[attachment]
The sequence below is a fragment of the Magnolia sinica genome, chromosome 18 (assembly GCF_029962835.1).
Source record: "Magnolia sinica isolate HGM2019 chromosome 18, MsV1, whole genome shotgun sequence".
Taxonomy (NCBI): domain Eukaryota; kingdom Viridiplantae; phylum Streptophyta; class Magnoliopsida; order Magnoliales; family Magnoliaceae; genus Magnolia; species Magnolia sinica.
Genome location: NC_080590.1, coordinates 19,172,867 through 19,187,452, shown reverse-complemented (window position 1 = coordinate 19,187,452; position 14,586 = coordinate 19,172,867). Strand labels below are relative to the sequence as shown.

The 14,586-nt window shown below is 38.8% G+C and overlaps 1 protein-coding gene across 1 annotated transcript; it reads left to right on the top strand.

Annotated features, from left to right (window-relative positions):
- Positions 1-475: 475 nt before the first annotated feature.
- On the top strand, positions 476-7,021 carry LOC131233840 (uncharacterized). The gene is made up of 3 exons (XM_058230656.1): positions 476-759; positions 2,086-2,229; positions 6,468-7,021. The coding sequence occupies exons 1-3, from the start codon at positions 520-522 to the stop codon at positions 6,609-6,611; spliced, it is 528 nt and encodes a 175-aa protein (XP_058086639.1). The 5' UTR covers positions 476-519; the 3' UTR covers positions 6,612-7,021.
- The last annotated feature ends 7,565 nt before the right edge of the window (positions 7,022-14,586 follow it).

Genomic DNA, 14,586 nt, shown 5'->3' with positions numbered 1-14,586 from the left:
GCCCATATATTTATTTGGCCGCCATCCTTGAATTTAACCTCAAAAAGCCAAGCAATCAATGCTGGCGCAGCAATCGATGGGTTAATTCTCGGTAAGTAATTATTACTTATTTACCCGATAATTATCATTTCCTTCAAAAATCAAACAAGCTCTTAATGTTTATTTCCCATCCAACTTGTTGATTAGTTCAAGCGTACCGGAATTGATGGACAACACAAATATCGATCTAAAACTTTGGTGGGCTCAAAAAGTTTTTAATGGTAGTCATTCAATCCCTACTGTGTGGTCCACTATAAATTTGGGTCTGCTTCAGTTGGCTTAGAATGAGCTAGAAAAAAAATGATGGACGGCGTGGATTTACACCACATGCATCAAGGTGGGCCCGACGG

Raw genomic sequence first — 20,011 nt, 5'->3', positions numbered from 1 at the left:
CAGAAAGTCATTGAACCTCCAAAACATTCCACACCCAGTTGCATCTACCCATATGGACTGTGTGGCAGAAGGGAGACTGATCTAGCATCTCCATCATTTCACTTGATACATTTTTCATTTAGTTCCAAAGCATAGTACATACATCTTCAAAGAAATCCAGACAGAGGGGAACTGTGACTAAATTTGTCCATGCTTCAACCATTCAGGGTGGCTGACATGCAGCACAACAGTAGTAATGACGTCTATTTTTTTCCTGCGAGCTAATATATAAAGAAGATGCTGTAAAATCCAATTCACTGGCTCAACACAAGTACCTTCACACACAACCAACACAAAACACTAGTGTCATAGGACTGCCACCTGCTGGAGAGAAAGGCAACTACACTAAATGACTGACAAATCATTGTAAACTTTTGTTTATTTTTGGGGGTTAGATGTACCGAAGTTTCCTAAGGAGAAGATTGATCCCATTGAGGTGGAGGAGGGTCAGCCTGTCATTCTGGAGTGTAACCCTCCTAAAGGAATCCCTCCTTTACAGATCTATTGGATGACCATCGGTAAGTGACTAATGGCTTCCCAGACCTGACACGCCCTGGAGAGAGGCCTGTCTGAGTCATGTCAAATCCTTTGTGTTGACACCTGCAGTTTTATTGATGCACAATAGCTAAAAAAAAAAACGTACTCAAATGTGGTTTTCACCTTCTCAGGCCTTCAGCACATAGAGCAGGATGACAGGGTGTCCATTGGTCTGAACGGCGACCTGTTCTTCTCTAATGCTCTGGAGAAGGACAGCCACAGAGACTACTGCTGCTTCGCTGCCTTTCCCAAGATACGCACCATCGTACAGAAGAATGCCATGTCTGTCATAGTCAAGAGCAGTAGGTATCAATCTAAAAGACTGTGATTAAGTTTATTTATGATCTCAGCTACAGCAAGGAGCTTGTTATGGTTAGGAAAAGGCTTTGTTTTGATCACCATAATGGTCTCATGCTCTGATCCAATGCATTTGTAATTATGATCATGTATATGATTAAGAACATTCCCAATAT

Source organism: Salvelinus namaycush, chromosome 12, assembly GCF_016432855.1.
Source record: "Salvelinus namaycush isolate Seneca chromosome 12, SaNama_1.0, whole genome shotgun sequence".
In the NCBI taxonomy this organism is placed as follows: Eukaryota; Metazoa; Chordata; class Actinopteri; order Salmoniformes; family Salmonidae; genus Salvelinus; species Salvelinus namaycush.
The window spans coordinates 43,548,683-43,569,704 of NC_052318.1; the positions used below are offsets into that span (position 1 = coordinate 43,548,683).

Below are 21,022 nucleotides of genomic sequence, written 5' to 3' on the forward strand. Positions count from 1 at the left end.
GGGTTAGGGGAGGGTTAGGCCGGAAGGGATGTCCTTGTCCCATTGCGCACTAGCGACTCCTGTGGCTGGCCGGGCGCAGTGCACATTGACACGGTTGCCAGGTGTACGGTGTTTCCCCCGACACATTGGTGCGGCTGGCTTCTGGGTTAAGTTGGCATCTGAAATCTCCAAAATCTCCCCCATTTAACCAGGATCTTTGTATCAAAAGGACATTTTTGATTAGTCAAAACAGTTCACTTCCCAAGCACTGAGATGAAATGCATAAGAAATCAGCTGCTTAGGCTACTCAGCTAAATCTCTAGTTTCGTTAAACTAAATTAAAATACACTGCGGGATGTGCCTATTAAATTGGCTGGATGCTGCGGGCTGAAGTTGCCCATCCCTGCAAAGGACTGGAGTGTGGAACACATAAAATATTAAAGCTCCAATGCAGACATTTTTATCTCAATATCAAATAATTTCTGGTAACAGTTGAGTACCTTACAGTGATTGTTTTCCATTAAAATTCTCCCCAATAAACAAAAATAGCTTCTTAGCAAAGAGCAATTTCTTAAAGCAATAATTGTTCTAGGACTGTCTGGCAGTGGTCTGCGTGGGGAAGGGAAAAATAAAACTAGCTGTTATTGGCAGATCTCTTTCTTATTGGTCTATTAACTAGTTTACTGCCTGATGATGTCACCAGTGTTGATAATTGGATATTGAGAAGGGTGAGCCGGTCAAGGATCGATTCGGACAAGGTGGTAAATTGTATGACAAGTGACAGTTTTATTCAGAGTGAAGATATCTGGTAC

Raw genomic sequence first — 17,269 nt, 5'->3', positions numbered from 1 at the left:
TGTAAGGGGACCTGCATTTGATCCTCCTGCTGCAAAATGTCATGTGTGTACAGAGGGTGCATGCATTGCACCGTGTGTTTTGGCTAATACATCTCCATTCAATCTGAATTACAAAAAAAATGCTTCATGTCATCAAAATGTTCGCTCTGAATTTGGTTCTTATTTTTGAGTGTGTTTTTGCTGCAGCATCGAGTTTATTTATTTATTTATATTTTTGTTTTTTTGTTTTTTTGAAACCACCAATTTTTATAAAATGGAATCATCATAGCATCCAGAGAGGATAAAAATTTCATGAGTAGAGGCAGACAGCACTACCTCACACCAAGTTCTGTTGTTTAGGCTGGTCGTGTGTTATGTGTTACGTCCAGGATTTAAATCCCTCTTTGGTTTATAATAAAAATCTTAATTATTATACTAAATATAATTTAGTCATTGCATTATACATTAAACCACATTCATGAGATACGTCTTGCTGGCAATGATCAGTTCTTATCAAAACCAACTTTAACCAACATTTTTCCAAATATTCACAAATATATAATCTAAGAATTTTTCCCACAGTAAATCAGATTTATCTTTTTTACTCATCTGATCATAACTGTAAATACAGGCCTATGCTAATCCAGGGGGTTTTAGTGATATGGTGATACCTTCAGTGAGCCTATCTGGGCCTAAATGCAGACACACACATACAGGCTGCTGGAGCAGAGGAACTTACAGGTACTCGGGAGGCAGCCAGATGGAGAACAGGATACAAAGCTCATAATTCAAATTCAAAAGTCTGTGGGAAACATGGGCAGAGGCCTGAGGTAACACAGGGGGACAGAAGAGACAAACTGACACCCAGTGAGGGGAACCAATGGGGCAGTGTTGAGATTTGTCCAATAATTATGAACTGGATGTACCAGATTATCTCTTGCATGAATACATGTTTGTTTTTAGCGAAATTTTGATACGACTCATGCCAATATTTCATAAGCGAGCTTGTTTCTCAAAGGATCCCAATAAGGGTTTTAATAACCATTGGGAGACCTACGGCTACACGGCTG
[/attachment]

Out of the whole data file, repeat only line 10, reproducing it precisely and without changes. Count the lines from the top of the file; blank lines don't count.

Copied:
Genomic DNA, 14,586 nt, shown 5'->3' with positions numbered 1-14,586 from the left: